Schemata Architects adds needle-like pendants
and mirrors to Phillip Lim pop-up shop

| 2 comments
 

Japanese studio Schemata Architects has used mirrored surfaces to create a dizzying environment for this pop-up store in Tokyo, designed for fashion brand 3.1 Phillip Lim (+ slideshow).

Philip Lim pop up store by Schemata Architects

The 68.2 square metre space, on the third floor of Isetan department store in Shinjuku, Tokyo, is enclosed between two curved structures – one for hanging clothes, and the other housing a stock room and fitting room.

Philip Lim pop up store by Schemata Architects

Between these, Schemata has arranged mirrored fixtures symmetrically, which create multiple reflections in the space. Two large square mirrors face each other in the centre, and mirrored circular display plinths are arranged between these.

Philip Lim pop up store by Schemata Architects

The glass-topped plinths also have coiled lights inside them, and the ceiling above is fitted with needle-like pendant lights, amplifying the reflective quality of the space.

Philip Lim pop up store by Schemata Architects

The design responds to a conceptual brief from 3.1 Phillip Lim, which gave the architects a number of opposing words, such as youth/elegance, and luxury/pragmatic. Rather than interpret these as opposite forces, Schemata decided to fuse them together.

Philip Lim pop up store by Schemata Architects

"First, we divided the space into two zones, to emphasise the relationship of A and B," explained studio principal Jo Nagasaka. "Then we connected the two zones using mirrors. When you enter inside the shop, real images and reflected images merge into each other to create a new relationship, that is A and B at the same time."

Philip Lim pop up store by Schemata Architects

The design is one of five that Schemata Architects is designing for 3.1 Phillip Lim in the pop-up space over six months. Each design will reflect a different theme, ranging from nature to neo-industrial rave.

Philip Lim pop up store by Schemata Architects

Other designers commissioned by New York designer Phillip Lim to create boutiques for his fashion brand include American studio Leong Leong, who designed a flagship store for Seoul, and Japanese studio Jamo Associates, who developed the Tokyo store.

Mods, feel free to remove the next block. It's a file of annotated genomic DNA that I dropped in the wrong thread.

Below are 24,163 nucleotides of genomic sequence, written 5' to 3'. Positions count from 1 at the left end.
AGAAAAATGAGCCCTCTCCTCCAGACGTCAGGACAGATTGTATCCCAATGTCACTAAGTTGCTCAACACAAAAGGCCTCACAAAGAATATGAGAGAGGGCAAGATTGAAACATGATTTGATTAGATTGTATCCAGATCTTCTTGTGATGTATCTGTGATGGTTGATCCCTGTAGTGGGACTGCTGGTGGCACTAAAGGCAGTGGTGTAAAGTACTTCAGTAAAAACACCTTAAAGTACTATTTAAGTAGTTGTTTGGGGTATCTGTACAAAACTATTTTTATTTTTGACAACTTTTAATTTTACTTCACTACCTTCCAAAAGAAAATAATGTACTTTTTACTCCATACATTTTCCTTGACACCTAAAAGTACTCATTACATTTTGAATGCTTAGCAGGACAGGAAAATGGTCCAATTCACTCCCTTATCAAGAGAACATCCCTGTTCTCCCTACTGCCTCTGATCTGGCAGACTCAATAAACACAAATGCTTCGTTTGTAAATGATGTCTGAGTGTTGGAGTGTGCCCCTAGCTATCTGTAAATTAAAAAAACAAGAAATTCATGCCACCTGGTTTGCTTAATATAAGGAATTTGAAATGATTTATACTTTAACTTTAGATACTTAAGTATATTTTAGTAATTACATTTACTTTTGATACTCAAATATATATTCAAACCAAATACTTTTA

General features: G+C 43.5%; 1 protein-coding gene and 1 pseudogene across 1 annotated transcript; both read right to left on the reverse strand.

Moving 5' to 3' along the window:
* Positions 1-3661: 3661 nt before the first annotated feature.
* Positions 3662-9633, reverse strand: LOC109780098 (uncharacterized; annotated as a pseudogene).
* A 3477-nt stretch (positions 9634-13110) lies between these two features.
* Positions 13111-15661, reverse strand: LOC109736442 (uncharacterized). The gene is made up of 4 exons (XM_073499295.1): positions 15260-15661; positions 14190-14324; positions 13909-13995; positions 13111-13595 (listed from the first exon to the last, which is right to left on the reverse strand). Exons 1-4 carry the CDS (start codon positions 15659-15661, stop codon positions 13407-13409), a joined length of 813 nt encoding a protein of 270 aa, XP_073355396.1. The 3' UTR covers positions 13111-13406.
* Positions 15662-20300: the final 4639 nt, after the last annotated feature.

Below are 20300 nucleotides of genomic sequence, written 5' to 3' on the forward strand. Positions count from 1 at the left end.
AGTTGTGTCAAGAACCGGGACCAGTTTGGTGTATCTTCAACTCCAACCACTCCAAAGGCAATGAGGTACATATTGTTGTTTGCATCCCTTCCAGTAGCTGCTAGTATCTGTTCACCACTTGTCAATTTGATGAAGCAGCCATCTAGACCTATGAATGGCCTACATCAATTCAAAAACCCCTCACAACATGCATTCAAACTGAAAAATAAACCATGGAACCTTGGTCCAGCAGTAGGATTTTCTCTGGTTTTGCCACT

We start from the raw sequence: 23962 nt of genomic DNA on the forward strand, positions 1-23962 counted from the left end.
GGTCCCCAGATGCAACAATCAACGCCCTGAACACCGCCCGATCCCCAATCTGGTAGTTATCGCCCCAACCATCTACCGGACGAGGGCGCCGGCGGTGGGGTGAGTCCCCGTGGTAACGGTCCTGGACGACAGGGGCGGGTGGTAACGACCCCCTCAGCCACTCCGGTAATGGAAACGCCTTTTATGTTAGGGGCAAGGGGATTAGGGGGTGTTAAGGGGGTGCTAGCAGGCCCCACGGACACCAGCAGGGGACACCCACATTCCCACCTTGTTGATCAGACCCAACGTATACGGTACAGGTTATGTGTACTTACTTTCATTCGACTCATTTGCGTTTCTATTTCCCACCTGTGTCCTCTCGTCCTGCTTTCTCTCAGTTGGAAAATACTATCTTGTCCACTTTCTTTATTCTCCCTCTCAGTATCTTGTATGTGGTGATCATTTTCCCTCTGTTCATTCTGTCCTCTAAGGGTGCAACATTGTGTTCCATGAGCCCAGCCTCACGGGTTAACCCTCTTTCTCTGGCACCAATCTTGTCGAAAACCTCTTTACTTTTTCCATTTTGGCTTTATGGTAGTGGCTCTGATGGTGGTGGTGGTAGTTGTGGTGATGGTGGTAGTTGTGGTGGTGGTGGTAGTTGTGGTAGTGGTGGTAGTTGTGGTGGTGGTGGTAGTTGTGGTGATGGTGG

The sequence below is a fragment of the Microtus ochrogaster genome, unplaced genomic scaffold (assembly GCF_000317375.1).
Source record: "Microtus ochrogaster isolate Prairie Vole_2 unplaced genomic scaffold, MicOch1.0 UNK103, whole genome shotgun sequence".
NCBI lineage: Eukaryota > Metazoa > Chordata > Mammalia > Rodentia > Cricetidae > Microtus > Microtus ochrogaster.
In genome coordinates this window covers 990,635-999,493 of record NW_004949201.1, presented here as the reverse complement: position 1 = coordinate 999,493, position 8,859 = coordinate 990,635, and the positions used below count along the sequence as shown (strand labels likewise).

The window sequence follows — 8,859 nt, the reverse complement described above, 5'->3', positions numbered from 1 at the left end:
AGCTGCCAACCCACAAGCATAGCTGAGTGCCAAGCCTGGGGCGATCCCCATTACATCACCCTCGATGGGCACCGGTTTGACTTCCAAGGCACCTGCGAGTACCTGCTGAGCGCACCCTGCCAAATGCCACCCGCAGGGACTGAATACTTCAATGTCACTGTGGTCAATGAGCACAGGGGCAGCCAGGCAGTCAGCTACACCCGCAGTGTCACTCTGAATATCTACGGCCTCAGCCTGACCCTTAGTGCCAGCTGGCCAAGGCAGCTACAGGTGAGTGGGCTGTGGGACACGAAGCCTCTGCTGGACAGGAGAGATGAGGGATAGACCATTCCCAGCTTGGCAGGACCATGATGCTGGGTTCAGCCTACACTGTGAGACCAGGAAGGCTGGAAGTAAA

Photography is by Takumi Ota.

Here is some more text from Schemata Architects:


3.1 Phillip Lim Microcosm

This is 3.1 Phillip Lim 2014 Pop- Up store at Shinjuku Isetan, which opens from April 2014 for six months.

Philip Lim pop up store by Schemata Architects

This time the shop is located on the third floor of the department store, which had a space with a strong character. We attempt to make five renewals in 6 months, and at this stage we have done two renewals.

Philip Lim pop up store by Schemata Architects

In this project, we focus on the brand philosophy of 3.1 Phillip Lim. Several sets of "almost" opposing words are given. "Almost" is the keyword that represents the wide scope of their design directions, and also it liberates their ways of thinking. The keywords are as follows:

Dynamic/Effortless
Youth/Elegance
Classic/Madness
Luxury/Pragmatic
Youth/Elegance

The last set of words is most important for him.

Philip Lim pop up store by Schemata Architects

We translate the philosophy not into words but into forms in space. We interpret the words not in opposing relationship such as "A versus B", but re-interpret them as "A and B at the same time". And we expect that something new will emerge from the new relationship.

Philip Lim pop up store by Schemata Architects

First we divide the space into two zones to emphasise the relationship of A and B. Then we connected the two zones using mirrors. When you enter inside the shop, real images and reflected images merge into each other to create a new relationship that is "A and B at the same time".

Title: 3.1 Phillip Lim Microcosm
architects: Jo Nagasaka/Schemata Architects
Project team: Masami Nakata/Schemata Architects
Usage: pop-up store
Construction: TANK
Floor area: 68.2 sqm

  • Christopher Goldman Ward

    Design defeats garment.

    • davvid

      Maybe it only seems that way because you’re experiencing this project through the frame of architectural photography. I can imagine that a photographer could take a series of shots that isolate and emphasise the clothing or the patrons or any other aspect.